NOISE GENERATORS, FILTERS, AND SUBTRACTIVE SYNTHESIS
3.1 SOUND SOURCES FOR SUBTRACTIVE SYNTHESIS
PREREQUISITES FOR THE CHAPTER
As you learned in Section 3.1T, the purpose of a filter is to modify the spectrum of a signal in some manner. In this section, before introducing filtering in Max/MSP, we will introduce an object that you can use to display a spectrum: the spectroscope~ object. This graphical object can be found near the end of the palette, in the vicinity of the scope~ object (as shown in Figure 3.1). As usual, if you can’t find it in the palette, create an object box and type the name “spectroscope~” into it.
Fig. 3.1 The spectroscope~ object
Open the file 03_01_spectroscope.maxpat (shown in Figure 3.2).
Fig. 3.2 The file 03_01_spectroscope.maxpat
In this patch, we have connected a selector~ object to the spectroscope so that we can switch between three oscillators, one generating a sine wave (cycle~), one generating a non-band-limited sawtooth wave (phasor~), and one generating a band-limited sawtooth wave (saw~). The three message boxes connected to the left input of the selector~ object are used to pick one of the three oscillators; by setting the frequency in the float number box and then moving between the three oscillators, you can compare their spectra. Observe that the sine wave has only one component, while the phasor~, being a non-band-limited object, has a much richer spectrum.
Make sure to try several frequencies for all of the waveforms, while watching the image being produced by the spectroscope. As stated, the spectrum of the sound being input is what is being displayed: the components of the sound are distributed from left to right across a frequency band that ranges from 0 to 22,050 Hz by default. These two values, the minimum and maximum frequencies that the spectroscope can display, can be modified in the Inspector, using the “Lo and Hi Domain Display Value” attribute in the Value tab. Try adding a spectroscope~ object to a patch that you have already created, so to familiarize yourself with the relationship between sound and its spectral content. You might add the object to the patches found in previous chapters. In 01_14_audiofile.maxpat, for example, you might try connecting the spectroscope to the left outlet of the sfplay~ object, or in IA_06_random_walk.maxpat, you might try connecting it to the outlet of [p monosynth]. (In this last patch, are you able to see the relationship between the frequency of the sound and the shape of the spectrum? Try preset number 5.) Let’s move on to a discussion about ways to produce various types of noise in Max/MSP. The first, white noise, is generated using the noise~ object (as shown in Figure 3.3).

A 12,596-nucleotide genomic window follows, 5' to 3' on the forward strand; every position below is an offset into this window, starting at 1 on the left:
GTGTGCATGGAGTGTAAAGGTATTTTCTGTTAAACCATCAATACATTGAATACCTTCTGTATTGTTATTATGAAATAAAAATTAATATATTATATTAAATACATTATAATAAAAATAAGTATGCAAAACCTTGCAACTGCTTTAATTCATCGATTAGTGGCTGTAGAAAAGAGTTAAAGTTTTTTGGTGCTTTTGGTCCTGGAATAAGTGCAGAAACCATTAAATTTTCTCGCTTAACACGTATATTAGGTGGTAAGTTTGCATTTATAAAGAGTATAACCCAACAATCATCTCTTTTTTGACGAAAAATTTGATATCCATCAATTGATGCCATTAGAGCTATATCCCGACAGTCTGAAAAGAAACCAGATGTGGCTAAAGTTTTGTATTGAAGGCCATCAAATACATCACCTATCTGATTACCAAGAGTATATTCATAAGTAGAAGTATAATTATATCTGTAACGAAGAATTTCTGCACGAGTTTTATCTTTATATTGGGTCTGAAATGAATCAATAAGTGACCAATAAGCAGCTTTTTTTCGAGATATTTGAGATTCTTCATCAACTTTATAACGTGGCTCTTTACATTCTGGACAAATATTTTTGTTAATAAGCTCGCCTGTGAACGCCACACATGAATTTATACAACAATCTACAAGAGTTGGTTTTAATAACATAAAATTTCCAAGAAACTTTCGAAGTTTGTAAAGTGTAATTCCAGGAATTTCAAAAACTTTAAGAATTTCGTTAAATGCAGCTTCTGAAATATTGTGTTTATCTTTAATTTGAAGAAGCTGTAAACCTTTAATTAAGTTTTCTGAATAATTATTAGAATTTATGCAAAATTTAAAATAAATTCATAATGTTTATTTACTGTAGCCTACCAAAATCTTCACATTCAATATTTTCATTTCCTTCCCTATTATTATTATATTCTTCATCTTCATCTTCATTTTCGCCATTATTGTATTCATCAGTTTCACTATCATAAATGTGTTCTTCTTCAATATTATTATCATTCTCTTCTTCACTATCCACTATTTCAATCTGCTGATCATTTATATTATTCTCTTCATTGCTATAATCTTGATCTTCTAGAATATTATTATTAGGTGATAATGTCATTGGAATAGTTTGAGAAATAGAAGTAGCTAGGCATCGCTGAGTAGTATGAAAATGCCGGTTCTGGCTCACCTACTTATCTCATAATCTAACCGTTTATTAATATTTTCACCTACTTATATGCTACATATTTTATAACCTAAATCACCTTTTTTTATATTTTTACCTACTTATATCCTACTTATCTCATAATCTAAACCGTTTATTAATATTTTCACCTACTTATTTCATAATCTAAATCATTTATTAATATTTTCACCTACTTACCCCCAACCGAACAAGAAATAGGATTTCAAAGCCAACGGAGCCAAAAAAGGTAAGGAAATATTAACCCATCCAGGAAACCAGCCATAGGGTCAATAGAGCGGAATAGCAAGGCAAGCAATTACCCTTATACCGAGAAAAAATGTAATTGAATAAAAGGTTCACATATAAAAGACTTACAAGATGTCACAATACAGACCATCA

Fig. 3.3 The white noise generator
In the figure (which we encourage you to recreate on your own) we have connected the noise generator to a spectroscope~ object, through which we can see that the spectrum of white noise contains energy at all frequencies. Unlike the sound generators that we have already encountered, the white noise generator doesn’t need any parameters; its function is to generate a signal at the sampling rate consisting of a stream of random values between -1 and 1 (as we discussed in Section 3.1T). The second type of noise generator that is available in Max/MSP is the pink~ object, which, unsurprisingly, generates pink noise (as seen in Figure 3.4).
Fig. 3.4 Pink noise
Note that the spectrum of pink noise, unlike white noise, is gradually attenuated as frequencies get higher, and that this attenuation (as we know from Section 3.1T) is 3 dB per octave.
In Figure 3.5, we see these two waveforms side-by-side.
Fig. 3.5 Waveforms of white noise and pink noise
Without bogging down in technical details, you can see that while white noise is basically a stream of random values, pink noise is generated using a more complex algorithm in which a sample, although randomly generated, cannot stray too far from the value of its predecessor. This results in the “serpentine” waveform that we see in the figure. The behavior of the two waveforms demonstrates their spectral content: when the difference between one sample and the next is larger, the energy of the higher frequencies in the signal is greater.  As you know, white noise has more energy at higher frequencies than pink noise.